LG's Q4 earnings just poured gasoline onto its burning mobile business

LG Wing Review
LG Wing Review (Image credit: Android Central)

What you need to know

  • LG just posted its Q4 2020 financial earnings, and they don't paint a pretty picture.
  • The company lost over $750 million in profits throughout 2020.
  • LG continues to contemplate exiting the smartphone market.

Rumors have been swirling around the possibility of LG exiting the smartphone market after years of unprofitable results. While the company previously denied that this was the case, recent reports suggest that the company has been looking for buyers and may have found one. Meanwhile, the company's most recent earnings report (opens in new tab) has just been released, and things don't look any better for LG.

While LG reported a 5% increase in YoY sales, the company still saw its smartphone sales fall 9% from the previous quarter which it blames on a shortage of 4G chips. Operating profit also dropped nearly 18% from the previous quarter, and more than 16% for the calendar year, amounting to over $750 million in lost profits from the mobile division alone.

With the 5G market taking off in earnest, the global demand for smartphones is expected to recover to pre-COVID-19 levels, but competition is expected to be intensified. [We] plan to closely review the direction of the business by objectively considering our current and future competitiveness and share our business direction once it is determined.

LG didn't have the most active year, and unfortunately, the best LG phones couldn't make up any ground this year. The company did take a moment to tease its long-rumored LG Rollable smartphone at CES, but given the state of its mobile business, the future launch of that phone is now put into question. After all, the company does like to hype up its smartphones only for it to fail to market them adequately once released.

But while the company might be having a hard time getting its mobile division off the ground, the company has been an integral part of the Android ecosystem from the beginning, and losing LG wouldn't be good for anyone but LG. Let's just hope it doesn't come to that.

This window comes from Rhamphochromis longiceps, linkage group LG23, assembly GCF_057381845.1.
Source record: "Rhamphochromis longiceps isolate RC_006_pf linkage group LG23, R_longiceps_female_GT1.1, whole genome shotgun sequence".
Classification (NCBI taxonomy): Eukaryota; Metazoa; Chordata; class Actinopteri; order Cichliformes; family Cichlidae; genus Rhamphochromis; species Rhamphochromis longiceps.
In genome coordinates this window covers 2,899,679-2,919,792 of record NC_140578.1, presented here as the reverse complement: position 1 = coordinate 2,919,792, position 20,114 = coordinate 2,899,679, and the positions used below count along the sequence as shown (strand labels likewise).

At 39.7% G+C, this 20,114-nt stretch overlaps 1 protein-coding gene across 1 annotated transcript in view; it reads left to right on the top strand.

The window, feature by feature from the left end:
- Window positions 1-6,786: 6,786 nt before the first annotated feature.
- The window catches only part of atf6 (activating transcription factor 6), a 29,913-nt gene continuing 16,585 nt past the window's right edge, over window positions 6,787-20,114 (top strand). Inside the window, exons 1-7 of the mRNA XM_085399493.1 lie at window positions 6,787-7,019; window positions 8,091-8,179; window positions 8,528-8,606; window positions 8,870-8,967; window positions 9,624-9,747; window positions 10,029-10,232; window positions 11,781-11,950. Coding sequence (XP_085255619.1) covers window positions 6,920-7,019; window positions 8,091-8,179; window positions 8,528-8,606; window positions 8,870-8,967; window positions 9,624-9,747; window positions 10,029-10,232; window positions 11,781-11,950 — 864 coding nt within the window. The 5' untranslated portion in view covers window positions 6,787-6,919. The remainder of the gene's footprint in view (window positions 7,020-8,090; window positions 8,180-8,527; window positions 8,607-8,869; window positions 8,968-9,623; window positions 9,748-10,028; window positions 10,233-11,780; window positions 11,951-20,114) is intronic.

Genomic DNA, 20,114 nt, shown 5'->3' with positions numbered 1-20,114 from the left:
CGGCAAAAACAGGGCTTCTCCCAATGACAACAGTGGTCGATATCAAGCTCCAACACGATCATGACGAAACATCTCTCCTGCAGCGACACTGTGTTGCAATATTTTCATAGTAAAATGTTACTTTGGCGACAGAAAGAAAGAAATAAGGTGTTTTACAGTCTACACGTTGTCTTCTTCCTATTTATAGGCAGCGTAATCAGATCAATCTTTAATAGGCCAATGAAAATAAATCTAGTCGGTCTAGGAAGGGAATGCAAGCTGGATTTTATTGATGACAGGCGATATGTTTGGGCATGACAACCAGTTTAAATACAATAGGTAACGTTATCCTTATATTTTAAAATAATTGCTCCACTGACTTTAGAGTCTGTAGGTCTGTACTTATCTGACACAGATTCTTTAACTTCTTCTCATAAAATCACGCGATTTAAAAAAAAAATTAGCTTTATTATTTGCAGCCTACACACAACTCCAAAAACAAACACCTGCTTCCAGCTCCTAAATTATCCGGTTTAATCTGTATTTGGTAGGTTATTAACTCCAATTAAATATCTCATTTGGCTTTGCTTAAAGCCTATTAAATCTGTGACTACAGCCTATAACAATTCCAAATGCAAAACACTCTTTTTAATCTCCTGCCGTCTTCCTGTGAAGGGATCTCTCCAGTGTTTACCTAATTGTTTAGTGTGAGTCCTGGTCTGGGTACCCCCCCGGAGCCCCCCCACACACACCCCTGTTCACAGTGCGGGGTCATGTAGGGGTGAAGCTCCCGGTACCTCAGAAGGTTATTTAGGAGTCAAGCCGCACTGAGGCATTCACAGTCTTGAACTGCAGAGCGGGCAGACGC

LG Wing

LG Wing

The LG Wing is the world's first 5G swivel smartphone that features a novel form factor with a dual-display perfect for multitasking on the go. The rear triple camera setup takes excellent photos, with a dedicated gimbal mode for creators.

Derrek Lee
News Editor

Derrek is a long-time Nokia and LG fanboy who loves astronomy, videography, and sci-fi movies. When he's not working, he's most likely working out or smoldering at the camera.

  • Android phones are almost a commodity business. Samsung and Google can command a premium for the brand, but most other brands like Moto, LG are competing on features and price, with no premium for their brand. The features are all widely available (screen, processor, ..) so there is no sustainable advantage for anyone. This kind of competition will inevitably drive out everyone except the low-cost producers. So the future for Android is Samsung, Google, and a bunch of inexpensive phones made in China or Vietnam with low cost and low service levels.
  • Almost a billion dollars in operation lost. Imagine if they even spent a third of that on proper advertising leveraging their strengths compared to SamApple (like a #payingmoreformorenotless campain), strong PR and customer service, and proper booths in stores; seriously, LG flagship phones are usually bunched up with cheap phones to collect dust, and the K and Stylos they actually sell are not available in every Best Buy or T-Mobile near me.
    Now imagine they actually updated their phones at least on the same schedule as Samsung. Seriously LG, why spend all your money on your TV's and appliances and leave no support for your mobile division.
  • Why is it a surprise that they lose money when, however good their phones, and they are good, they make no effort to sell them? Try and buy one in the UK and you will get the point.